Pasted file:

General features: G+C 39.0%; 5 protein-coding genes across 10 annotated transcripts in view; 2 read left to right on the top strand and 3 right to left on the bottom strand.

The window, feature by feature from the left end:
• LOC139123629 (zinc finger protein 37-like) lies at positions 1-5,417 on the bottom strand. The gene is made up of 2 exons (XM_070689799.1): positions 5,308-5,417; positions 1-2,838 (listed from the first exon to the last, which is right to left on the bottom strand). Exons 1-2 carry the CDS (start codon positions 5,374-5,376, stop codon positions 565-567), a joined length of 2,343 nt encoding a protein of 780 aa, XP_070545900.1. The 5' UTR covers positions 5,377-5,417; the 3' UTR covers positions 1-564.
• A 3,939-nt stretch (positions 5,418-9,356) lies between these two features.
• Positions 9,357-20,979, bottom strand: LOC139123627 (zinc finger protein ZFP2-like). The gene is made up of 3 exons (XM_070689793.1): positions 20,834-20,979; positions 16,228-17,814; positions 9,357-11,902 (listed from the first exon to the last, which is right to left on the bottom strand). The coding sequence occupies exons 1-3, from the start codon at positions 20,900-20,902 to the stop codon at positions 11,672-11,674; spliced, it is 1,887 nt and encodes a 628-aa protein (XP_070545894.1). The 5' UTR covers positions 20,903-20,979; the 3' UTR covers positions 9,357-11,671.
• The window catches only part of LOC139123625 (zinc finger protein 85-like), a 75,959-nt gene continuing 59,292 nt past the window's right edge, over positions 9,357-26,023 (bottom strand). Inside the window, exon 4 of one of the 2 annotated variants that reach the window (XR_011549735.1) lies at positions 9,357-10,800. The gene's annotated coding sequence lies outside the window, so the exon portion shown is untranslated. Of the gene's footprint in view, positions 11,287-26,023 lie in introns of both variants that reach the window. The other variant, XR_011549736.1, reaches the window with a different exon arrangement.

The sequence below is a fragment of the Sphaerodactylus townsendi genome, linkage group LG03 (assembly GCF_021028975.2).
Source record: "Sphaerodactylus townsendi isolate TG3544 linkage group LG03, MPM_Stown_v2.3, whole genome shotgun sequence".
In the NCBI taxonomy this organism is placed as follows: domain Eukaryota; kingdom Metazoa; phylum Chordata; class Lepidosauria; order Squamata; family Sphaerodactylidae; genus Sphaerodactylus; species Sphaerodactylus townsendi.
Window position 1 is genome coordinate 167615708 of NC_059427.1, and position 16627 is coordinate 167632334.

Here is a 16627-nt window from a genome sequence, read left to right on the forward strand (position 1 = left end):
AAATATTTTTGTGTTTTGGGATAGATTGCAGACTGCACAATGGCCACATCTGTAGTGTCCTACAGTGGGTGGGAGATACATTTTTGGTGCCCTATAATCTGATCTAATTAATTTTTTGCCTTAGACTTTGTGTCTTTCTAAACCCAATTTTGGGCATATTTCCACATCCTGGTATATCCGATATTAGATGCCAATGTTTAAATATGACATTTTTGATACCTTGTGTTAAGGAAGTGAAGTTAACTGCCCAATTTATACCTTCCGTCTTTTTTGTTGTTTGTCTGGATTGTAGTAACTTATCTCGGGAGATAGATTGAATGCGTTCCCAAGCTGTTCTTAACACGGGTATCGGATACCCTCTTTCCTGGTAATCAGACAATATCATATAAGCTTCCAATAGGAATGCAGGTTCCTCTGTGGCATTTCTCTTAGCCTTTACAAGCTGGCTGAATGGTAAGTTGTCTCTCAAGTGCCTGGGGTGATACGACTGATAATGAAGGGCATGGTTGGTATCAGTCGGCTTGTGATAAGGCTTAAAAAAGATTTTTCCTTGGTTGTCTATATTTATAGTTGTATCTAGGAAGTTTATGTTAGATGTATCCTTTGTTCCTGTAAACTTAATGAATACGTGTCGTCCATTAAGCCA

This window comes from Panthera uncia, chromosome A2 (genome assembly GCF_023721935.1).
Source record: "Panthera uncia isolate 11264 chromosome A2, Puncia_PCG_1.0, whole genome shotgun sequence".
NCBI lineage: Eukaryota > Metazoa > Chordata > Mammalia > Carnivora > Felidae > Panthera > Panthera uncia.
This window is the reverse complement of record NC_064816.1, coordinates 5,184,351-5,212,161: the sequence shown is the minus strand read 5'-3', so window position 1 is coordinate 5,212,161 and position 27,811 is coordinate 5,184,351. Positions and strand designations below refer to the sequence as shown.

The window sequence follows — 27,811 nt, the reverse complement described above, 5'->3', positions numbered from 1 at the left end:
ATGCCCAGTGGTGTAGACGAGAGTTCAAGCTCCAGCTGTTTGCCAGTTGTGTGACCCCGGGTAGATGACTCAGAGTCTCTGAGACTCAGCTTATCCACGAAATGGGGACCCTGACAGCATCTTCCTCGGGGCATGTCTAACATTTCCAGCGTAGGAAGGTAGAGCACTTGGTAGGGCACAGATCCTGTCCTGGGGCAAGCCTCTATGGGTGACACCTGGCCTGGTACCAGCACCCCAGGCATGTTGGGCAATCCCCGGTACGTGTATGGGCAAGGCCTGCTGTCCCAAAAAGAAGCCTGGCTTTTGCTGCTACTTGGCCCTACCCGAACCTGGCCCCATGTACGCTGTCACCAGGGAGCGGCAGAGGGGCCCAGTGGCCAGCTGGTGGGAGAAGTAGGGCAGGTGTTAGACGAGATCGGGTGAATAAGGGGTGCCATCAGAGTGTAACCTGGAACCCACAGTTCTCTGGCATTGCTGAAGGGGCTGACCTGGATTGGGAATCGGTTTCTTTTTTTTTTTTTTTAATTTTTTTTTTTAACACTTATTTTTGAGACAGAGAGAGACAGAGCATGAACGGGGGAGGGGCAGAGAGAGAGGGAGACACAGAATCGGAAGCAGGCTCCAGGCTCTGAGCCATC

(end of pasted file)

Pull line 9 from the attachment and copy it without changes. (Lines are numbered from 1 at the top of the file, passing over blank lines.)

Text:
In the NCBI taxonomy this organism is placed as follows: domain Eukaryota; kingdom Metazoa; phylum Chordata; class Lepidosauria; order Squamata; family Sphaerodactylidae; genus Sphaerodactylus; species Sphaerodactylus townsendi.